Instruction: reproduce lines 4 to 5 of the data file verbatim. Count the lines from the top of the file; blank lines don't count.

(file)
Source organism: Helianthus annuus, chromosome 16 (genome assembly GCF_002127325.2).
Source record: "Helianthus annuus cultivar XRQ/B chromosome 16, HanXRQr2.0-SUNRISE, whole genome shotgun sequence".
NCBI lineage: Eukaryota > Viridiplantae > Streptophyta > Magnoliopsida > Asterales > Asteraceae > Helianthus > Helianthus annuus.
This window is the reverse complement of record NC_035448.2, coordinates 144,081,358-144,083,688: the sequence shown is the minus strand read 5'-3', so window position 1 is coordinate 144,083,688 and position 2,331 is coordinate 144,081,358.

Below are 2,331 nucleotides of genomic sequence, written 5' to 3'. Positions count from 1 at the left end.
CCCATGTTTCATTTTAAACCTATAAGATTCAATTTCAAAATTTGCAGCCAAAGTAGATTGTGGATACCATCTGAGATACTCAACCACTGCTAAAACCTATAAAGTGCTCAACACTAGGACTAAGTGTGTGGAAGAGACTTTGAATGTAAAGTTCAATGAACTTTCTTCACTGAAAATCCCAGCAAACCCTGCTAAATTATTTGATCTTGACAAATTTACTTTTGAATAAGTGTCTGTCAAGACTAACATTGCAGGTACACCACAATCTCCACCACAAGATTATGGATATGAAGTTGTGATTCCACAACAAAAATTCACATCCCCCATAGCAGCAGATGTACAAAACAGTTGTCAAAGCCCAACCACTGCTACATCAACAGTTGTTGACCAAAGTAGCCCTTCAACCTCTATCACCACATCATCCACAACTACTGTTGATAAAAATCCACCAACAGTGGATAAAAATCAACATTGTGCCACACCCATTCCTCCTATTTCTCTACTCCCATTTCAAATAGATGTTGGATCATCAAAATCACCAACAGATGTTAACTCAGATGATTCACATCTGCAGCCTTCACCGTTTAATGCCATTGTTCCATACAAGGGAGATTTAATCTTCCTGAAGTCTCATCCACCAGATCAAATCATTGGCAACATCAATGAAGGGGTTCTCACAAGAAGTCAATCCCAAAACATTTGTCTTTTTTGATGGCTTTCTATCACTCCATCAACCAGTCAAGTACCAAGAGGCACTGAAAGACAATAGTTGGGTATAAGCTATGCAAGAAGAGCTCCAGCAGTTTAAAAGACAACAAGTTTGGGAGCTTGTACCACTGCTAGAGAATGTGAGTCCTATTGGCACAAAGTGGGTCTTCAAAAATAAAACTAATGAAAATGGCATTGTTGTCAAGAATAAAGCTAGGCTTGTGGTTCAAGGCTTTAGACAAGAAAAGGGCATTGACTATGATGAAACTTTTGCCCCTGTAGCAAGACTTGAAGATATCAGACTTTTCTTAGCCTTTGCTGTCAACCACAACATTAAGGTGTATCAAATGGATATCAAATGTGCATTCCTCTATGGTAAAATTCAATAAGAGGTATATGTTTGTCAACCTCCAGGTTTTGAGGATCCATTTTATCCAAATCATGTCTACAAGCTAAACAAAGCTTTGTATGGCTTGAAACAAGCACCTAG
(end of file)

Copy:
This window is the reverse complement of record NC_035448.2, coordinates 144,081,358-144,083,688: the sequence shown is the minus strand read 5'-3', so window position 1 is coordinate 144,083,688 and position 2,331 is coordinate 144,081,358.

Below are 2,331 nucleotides of genomic sequence, written 5' to 3'. Positions count from 1 at the left end.